Scotland business

Aircraft scrapping firm starts up in Prestwick

scrapped Nimrod aircraft
Image caption The aircraft scrapping industry is estimated to be worth £625m a year

A Scottish company is to start up at Glasgow Prestwick airport, scrapping and recycling aircraft.

Caledonian Aviation plans to start by the end of this year and will create about 20 to 30 new jobs in engineering, sales and administration.

The company said it had already attracted $6m (£3.7m) from American investors.

It plans to work on one aircraft per month initially, stepping up to six within three years.

Caledonian said by then it could have about 200 staff.

Company director Struan Johnston said it had chosen to locate at Prestwick after a hangar became available when BA decided not to renew a lease.

'Unique position'

He said: "Prestwick's in a fairly unique position in that it's the last landfall before you get to the United States, and the European aviation market is not as well served as the United States for aircraft recycling - that's where we see the potential at Prestwick."

On Tuesday the Scottish government announced it was negotiating to buy the airport.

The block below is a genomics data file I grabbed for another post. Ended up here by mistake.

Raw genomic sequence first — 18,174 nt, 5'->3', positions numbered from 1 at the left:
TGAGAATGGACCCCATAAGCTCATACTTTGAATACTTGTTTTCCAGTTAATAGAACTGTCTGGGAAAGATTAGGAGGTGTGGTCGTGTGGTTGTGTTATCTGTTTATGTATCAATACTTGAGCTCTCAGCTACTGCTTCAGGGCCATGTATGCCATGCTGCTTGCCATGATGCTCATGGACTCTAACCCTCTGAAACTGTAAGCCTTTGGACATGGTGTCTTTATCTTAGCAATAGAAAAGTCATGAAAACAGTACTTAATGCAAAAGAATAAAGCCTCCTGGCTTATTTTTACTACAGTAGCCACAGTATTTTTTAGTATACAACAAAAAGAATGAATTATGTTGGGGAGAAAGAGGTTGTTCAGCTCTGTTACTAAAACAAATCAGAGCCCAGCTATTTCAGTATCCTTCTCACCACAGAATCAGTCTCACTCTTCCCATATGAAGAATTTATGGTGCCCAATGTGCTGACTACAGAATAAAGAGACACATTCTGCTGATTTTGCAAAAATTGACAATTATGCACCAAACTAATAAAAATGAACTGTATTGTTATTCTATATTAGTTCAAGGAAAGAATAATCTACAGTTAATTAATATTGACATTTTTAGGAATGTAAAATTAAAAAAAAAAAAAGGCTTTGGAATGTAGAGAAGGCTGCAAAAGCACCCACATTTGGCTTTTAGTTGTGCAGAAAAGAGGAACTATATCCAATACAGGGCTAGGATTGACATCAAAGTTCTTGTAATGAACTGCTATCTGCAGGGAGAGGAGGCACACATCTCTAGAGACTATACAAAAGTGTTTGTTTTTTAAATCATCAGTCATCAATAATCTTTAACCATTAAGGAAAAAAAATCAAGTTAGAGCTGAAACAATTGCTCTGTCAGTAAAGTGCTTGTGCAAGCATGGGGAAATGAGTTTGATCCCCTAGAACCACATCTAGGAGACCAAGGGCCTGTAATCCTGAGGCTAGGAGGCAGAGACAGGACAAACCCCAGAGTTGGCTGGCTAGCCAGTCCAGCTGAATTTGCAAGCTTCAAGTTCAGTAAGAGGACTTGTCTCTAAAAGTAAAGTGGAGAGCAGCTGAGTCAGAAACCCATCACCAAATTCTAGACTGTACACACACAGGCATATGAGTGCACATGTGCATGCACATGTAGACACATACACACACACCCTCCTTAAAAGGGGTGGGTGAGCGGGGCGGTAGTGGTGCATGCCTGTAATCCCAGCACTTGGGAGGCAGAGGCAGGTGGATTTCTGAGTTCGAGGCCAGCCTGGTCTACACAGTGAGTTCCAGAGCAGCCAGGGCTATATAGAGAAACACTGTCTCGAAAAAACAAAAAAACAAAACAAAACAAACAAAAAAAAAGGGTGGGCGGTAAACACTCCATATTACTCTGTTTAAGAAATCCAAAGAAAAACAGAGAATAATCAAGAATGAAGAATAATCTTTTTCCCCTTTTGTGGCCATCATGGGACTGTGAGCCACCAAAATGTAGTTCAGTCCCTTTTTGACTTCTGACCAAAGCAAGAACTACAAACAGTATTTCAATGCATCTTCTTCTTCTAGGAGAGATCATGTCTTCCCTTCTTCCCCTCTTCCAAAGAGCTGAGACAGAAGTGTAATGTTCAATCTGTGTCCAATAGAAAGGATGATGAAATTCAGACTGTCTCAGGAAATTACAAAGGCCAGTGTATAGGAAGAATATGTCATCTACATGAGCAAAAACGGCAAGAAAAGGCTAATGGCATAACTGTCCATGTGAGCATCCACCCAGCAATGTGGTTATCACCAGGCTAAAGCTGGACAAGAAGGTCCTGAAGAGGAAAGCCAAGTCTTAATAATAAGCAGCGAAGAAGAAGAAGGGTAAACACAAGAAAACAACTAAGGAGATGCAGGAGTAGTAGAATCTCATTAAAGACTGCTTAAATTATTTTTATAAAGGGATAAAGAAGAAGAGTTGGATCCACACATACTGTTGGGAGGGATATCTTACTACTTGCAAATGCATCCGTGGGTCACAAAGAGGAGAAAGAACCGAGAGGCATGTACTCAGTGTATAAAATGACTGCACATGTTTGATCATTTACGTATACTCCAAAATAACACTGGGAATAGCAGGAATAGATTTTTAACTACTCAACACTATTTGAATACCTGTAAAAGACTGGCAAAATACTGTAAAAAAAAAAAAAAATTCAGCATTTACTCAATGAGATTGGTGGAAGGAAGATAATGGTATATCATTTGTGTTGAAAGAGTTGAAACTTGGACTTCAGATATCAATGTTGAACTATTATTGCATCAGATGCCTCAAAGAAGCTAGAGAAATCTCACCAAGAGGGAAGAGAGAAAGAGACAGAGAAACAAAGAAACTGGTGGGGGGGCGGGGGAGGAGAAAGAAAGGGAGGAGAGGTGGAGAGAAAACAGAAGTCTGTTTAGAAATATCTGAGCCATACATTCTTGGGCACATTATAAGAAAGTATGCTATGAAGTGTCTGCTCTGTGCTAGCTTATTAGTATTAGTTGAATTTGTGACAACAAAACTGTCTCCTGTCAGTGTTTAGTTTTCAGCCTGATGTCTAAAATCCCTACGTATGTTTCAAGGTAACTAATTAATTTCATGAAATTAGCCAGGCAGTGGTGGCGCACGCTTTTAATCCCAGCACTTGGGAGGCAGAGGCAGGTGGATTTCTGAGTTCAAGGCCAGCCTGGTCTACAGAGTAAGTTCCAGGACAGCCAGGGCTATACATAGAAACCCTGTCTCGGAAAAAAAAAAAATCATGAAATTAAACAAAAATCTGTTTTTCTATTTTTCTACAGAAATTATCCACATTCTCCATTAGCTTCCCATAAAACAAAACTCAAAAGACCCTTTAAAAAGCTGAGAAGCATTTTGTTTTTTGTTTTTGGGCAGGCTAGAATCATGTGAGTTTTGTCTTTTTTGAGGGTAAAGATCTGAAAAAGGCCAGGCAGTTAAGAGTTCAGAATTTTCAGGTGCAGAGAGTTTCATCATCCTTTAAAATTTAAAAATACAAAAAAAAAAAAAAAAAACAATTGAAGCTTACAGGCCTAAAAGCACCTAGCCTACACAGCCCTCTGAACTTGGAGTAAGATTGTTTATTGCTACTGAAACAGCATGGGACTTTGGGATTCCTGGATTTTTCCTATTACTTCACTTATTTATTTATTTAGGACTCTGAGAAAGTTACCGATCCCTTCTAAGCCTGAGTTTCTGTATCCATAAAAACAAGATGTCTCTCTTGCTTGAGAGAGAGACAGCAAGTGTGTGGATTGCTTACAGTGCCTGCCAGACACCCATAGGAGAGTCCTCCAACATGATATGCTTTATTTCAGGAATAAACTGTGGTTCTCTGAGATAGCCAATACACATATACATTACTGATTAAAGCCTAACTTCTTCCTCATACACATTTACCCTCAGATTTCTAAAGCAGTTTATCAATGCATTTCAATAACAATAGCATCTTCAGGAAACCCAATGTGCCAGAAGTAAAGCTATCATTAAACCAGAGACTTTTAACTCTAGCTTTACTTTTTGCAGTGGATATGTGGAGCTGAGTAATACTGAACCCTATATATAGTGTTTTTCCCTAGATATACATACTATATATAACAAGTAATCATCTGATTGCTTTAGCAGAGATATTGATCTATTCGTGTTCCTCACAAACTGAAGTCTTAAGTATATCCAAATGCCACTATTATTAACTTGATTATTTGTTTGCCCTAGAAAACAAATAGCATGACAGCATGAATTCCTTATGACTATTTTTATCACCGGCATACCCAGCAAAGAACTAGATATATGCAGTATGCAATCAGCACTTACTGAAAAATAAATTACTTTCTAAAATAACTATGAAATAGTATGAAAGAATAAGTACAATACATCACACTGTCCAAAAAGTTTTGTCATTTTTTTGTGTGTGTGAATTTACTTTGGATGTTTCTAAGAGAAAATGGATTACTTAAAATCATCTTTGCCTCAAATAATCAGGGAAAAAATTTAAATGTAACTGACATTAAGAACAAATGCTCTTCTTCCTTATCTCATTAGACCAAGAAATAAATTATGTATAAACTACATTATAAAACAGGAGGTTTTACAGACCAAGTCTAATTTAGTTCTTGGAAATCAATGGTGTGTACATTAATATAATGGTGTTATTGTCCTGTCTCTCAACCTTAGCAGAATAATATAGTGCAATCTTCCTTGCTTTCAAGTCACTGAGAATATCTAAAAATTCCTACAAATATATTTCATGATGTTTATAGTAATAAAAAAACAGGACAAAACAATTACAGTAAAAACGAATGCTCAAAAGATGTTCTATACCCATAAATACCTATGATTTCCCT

The Ayrshire facility, which was put up for sale last March by New Zealand-based owners Infratil, has been running annual losses of £2m.

Ryanair is now the only scheduled passenger airline using Prestwick.

Mr Johnston said: "There's an awful lot of businesses that surround the airport and that make up the aerospace cluster and we'd like to be part of that."

He added that some used plane parts can be fitted to new aircraft, such as the interior panels of a 737 and the wiring and undercarriage.

The aircraft scrapping industry is estimated to be worth $1bn (£625m), a figure which could treble within five years as older planes come out of service.

The only other locations in the UK where this type of work is carried out is Cotswold Airport near Cirencester and at Bruntingthorpe in Leicestershire.

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